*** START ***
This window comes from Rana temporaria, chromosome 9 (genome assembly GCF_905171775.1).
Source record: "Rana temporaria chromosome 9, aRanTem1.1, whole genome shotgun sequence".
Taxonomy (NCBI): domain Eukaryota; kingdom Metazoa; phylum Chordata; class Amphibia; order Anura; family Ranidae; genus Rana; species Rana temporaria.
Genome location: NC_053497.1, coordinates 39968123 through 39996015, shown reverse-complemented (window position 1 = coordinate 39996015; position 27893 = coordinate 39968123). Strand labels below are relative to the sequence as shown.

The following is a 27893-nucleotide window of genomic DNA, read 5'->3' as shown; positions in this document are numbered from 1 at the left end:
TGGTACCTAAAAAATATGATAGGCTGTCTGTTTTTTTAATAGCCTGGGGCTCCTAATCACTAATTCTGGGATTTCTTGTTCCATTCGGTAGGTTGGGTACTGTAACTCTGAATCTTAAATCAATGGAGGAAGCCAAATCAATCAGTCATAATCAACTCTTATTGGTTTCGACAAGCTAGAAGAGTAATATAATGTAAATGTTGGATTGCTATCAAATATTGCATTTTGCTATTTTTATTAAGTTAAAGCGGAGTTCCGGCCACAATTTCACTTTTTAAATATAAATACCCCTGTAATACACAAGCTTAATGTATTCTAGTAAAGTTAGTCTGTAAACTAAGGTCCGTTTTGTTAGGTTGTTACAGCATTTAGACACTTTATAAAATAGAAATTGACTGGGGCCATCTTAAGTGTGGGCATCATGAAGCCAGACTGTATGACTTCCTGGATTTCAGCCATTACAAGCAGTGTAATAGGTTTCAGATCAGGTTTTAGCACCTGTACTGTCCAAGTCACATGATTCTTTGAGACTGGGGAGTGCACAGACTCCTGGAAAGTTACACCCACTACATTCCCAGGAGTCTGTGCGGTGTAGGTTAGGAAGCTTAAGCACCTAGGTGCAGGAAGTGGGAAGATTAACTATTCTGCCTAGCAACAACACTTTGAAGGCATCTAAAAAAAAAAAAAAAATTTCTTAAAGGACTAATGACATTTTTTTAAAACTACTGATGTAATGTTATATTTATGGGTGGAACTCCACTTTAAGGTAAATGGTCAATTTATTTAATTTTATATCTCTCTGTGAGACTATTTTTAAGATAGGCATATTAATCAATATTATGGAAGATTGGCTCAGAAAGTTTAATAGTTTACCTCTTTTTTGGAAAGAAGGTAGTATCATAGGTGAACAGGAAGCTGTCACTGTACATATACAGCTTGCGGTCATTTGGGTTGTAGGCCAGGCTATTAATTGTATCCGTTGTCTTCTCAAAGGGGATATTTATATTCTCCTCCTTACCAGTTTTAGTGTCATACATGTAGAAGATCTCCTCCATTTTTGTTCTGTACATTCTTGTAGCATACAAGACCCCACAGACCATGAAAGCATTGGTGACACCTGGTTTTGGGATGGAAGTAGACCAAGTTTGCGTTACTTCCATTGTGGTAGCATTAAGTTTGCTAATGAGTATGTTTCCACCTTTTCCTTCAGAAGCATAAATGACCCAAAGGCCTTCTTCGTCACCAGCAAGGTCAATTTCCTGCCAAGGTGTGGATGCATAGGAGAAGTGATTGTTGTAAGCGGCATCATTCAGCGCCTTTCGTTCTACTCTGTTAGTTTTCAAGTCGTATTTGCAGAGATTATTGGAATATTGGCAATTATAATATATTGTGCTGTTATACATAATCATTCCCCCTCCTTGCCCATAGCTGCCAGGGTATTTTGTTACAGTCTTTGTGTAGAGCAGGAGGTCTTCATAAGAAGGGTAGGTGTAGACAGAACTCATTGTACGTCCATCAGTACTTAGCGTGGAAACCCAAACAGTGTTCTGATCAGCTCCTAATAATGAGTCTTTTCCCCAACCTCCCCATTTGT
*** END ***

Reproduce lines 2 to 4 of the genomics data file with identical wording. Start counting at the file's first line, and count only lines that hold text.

Source record: "Rana temporaria chromosome 9, aRanTem1.1, whole genome shotgun sequence".
Taxonomy (NCBI): domain Eukaryota; kingdom Metazoa; phylum Chordata; class Amphibia; order Anura; family Ranidae; genus Rana; species Rana temporaria.
Genome location: NC_053497.1, coordinates 39968123 through 39996015, shown reverse-complemented (window position 1 = coordinate 39996015; position 27893 = coordinate 39968123). Strand labels below are relative to the sequence as shown.